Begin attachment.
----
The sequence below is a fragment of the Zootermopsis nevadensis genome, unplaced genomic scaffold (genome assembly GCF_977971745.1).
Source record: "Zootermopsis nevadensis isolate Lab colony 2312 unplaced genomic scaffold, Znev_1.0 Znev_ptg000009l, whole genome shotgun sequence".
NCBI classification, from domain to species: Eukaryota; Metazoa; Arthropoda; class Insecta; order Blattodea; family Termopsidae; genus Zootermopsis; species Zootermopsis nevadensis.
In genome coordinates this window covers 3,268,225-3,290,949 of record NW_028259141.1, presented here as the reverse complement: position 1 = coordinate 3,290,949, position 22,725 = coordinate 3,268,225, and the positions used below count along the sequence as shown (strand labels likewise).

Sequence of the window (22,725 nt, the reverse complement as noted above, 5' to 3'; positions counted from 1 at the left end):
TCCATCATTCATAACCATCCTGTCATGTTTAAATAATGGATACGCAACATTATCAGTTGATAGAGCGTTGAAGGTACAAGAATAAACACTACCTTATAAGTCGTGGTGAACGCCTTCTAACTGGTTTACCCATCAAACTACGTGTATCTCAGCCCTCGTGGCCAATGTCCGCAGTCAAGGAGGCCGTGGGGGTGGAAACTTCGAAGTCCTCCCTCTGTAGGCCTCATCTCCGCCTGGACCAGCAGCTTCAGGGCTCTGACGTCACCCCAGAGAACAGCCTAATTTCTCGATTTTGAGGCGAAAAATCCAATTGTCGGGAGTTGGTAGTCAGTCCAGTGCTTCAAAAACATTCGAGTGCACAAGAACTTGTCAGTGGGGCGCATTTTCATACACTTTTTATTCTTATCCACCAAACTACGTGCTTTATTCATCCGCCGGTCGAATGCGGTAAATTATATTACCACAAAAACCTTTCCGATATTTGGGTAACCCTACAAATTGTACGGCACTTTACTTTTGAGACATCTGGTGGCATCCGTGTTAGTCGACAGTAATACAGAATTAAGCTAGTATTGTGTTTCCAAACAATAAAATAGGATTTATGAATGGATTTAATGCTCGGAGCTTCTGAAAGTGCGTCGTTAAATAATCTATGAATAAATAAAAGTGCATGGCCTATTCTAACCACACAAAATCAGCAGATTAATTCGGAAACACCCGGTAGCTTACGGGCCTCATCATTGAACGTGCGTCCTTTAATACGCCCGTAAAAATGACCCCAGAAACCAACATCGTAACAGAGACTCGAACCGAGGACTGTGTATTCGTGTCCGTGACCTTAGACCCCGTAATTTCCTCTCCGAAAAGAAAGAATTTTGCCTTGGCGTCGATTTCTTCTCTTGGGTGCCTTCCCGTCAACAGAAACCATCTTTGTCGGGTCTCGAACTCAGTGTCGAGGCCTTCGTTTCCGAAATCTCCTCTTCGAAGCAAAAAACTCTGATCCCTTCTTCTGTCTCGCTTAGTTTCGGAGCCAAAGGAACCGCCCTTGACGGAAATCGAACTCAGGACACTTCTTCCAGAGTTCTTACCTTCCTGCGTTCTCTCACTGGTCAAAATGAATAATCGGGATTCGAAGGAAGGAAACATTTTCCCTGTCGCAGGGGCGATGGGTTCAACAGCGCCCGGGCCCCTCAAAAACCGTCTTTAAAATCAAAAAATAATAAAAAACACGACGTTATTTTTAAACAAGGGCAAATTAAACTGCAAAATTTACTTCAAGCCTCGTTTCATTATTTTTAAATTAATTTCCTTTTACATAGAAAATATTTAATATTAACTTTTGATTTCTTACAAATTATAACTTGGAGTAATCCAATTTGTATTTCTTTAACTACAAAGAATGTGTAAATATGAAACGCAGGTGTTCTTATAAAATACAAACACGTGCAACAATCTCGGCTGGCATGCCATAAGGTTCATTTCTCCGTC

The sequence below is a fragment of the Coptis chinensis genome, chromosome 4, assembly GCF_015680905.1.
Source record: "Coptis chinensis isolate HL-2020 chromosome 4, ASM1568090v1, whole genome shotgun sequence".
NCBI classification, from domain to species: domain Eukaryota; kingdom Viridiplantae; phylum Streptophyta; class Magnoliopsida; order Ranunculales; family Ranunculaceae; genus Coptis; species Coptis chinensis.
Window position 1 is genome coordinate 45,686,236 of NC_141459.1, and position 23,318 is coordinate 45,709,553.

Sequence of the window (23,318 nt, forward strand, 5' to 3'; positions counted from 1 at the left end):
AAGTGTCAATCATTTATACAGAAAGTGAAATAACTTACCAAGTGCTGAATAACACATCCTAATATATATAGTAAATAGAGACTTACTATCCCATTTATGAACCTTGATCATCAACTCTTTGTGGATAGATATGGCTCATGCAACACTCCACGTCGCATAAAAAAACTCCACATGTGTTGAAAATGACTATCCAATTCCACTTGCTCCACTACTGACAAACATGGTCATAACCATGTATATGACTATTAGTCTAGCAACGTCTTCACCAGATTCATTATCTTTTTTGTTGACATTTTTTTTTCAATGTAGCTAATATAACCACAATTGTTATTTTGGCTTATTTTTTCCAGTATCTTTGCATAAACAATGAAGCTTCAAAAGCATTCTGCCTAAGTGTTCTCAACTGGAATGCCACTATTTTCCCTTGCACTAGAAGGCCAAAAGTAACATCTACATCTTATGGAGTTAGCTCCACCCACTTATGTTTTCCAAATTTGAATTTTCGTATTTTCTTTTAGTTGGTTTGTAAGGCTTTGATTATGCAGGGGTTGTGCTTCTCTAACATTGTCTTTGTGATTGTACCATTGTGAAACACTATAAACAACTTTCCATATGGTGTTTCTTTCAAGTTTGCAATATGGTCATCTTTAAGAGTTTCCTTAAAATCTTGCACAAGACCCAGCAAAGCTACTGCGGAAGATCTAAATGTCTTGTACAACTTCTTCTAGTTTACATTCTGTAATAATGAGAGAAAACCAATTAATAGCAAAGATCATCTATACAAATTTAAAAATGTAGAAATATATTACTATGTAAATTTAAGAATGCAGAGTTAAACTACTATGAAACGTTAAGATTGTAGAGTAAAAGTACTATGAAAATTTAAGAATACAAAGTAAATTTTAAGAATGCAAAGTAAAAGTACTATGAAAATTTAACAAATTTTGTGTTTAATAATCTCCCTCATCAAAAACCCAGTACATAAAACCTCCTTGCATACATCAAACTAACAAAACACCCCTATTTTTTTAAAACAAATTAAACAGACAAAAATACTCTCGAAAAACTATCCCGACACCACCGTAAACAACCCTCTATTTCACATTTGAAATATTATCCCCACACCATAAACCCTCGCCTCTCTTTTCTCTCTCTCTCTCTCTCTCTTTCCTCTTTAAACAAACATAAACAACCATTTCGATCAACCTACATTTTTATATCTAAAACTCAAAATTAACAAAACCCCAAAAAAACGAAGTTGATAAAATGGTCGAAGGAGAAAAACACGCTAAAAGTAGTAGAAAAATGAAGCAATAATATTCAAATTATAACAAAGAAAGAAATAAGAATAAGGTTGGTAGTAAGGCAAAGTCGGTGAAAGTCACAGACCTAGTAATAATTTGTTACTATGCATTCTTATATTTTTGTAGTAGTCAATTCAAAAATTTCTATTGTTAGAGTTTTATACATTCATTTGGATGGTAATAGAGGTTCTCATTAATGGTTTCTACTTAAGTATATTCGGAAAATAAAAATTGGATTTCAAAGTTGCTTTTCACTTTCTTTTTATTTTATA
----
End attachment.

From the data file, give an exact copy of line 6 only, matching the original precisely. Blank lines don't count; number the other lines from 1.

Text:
TCCATCATTCATAACCATCCTGTCATGTTTAAATAATGGATACGCAACATTATCAGTTGATAGAGCGTTGAAGGTACAAGAATAAACACTACCTTATAAGTCGTGGTGAACGCCTTCTAACTGGTTTACCCATCAAACTACGTGTATCTCAGCCCTCGTGGCCAATGTCCGCAGTCAAGGAGGCCGTGGGGGTGGAAACTTCGAAGTCCTCCCTCTGTAGGCCTCATCTCCGCCTGGACCAGCAGCTTCAGGGCTCTGACGTCACCCCAGAGAACAGCCTAATTTCTCGATTTTGAGGCGAAAAATCCAATTGTCGGGAGTTGGTAGTCAGTCCAGTGCTTCAAAAACATTCGAGTGCACAAGAACTTGTCAGTGGGGCGCATTTTCATACACTTTTTATTCTTATCCACCAAACTACGTGCTTTATTCATCCGCCGGTCGAATGCGGTAAATTATATTACCACAAAAACCTTTCCGATATTTGGGTAACCCTACAAATTGTACGGCACTTTACTTTTGAGACATCTGGTGGCATCCGTGTTAGTCGACAGTAATACAGAATTAAGCTAGTATTGTGTTTCCAAACAATAAAATAGGATTTATGAATGGATTTAATGCTCGGAGCTTCTGAAAGTGCGTCGTTAAATAATCTATGAATAAATAAAAGTGCATGGCCTATTCTAACCACACAAAATCAGCAGATTAATTCGGAAACACCCGGTAGCTTACGGGCCTCATCATTGAACGTGCGTCCTTTAATACGCCCGTAAAAATGACCCCAGAAACCAACATCGTAACAGAGACTCGAACCGAGGACTGTGTATTCGTGTCCGTGACCTTAGACCCCGTAATTTCCTCTCCGAAAAGAAAGAATTTTGCCTTGGCGTCGATTTCTTCTCTTGGGTGCCTTCCCGTCAACAGAAACCATCTTTGTCGGGTCTCGAACTCAGTGTCGAGGCCTTCGTTTCCGAAATCTCCTCTTCGAAGCAAAAAACTCTGATCCCTTCTTCTGTCTCGCTTAGTTTCGGAGCCAAAGGAACCGCCCTTGACGGAAATCGAACTCAGGACACTTCTTCCAGAGTTCTTACCTTCCTGCGTTCTCTCACTGGTCAAAATGAATAATCGGGATTCGAAGGAAGGAAACATTTTCCCTGTCGCAGGGGCGATGGGTTCAACAGCGCCCGGGCCCCTCAAAAACCGTCTTTAAAATCAAAAAATAATAAAAAACACGACGTTATTTTTAAACAAGGGCAAATTAAACTGCAAAATTTACTTCAAGCCTCGTTTCATTATTTTTAAATTAATTTCCTTTTACATAGAAAATATTTAATATTAACTTTTGATTTCTTACAAATTATAACTTGGAGTAATCCAATTTGTATTTCTTTAACTACAAAGAATGTGTAAATATGAAACGCAGGTGTTCTTATAAAATACAAACACGTGCAACAATCTCGGCTGGCATGCCATAAGGTTCATTTCTCCGTC